Energy gets war room status

Cabinet creates energy crisis committee…..

Editorial…….

eskom logoIn retrospect, for the cabinet having had to resort to establishing an energy war room is probably a good thing inasmuch that a meeting of minds appears to have taken place at all levels of the ANC Alliance on energy matters. The situation is indeed serious.

The message from business and industry that the “energy crunch” is not only immensely threatening to the economy appears to have got through, accompanied probably by the realisation that so many regular failures, power or otherwise, are threatening to the ability of the ANC to stay in power.

Foggy outlook

Perceived at first as an issue mainly affecting the rural poor, the failure of Eskom to deliver on most of its promises; the bumbling of the department of energy on independent power producer parameters and the to-ing and fro-ing of cabinet on the adoption of nuclear energy into the energy mix, has been somewhat of a pantomime.

For months we have been reporting from Parliament on the ambivalence of Eskom and the reluctance of the department of energy and public enterprises to chart a course on energy.

The whole truth…

NA with carsHowever, what is a matter of concern is the fact that in all those lengthy power point presentations and detailed reports to parliamentary committees that we have witnessed or read, the ball has been completely dropped on the energy issue and badly so.   At the very least Parliament were not given the full facts, particularly in the case of Eskom, thus threatening the parliamentary oversight process.

Deputy President Ramaphosa has now been designated to oversee the turnaround of SAA, SAPO and Eskom. The cabinet statement says regarding this, “Working with the relevant ministries, SAA will be transferred from the department of public enterprises to national treasury. The presidency will closely monitor the implementation of the turnaround plans of these three critical SOCs that are drivers of the economy.”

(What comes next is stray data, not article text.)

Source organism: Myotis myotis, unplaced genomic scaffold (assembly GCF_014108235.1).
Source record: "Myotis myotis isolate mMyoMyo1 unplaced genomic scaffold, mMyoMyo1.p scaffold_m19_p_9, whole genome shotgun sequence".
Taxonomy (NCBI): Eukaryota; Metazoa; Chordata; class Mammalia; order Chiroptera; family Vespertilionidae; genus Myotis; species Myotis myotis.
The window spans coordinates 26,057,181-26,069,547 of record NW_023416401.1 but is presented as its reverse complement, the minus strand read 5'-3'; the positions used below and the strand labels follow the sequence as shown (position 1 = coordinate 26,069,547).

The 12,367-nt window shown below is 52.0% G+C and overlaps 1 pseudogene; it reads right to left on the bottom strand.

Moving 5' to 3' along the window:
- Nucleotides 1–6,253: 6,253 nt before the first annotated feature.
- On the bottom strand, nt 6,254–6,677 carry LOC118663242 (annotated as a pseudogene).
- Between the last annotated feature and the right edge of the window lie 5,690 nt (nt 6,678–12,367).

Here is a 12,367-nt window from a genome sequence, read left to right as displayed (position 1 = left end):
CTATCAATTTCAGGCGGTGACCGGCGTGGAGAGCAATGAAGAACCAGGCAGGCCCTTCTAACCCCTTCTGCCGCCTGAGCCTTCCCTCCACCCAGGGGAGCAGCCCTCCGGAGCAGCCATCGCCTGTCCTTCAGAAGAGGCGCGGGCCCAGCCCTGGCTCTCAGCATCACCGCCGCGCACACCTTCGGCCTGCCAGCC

Maybe next year

It is comforting therefore to some extent to know that such a “war office” has been established and that cabinet has adopted a five-point plan to address the electricity challenges facing the country but it just seems incorrect that a relatively empty, tired statement such as “more cross cutting meetings to meet the challenges facing  the country will be adopted” was all that could be added in the form of action before ministers disappeared for the Christmas recess, including, we understand, the contractor’s staff at Medupi.

elec gridIt seems that nobody is in charge over the same period nor interested enough to be there and nobody is really looking much beyond January 15, when South Africa starts switching on again.

 

Perhaps in 2015, some reality will return to South African politics and amongst the governing party. They may learn that there is a direct relationship between being in power and keeping the power on and we foresee many more direct confrontations on this issue and others in Parliament during the coming year.

 

 

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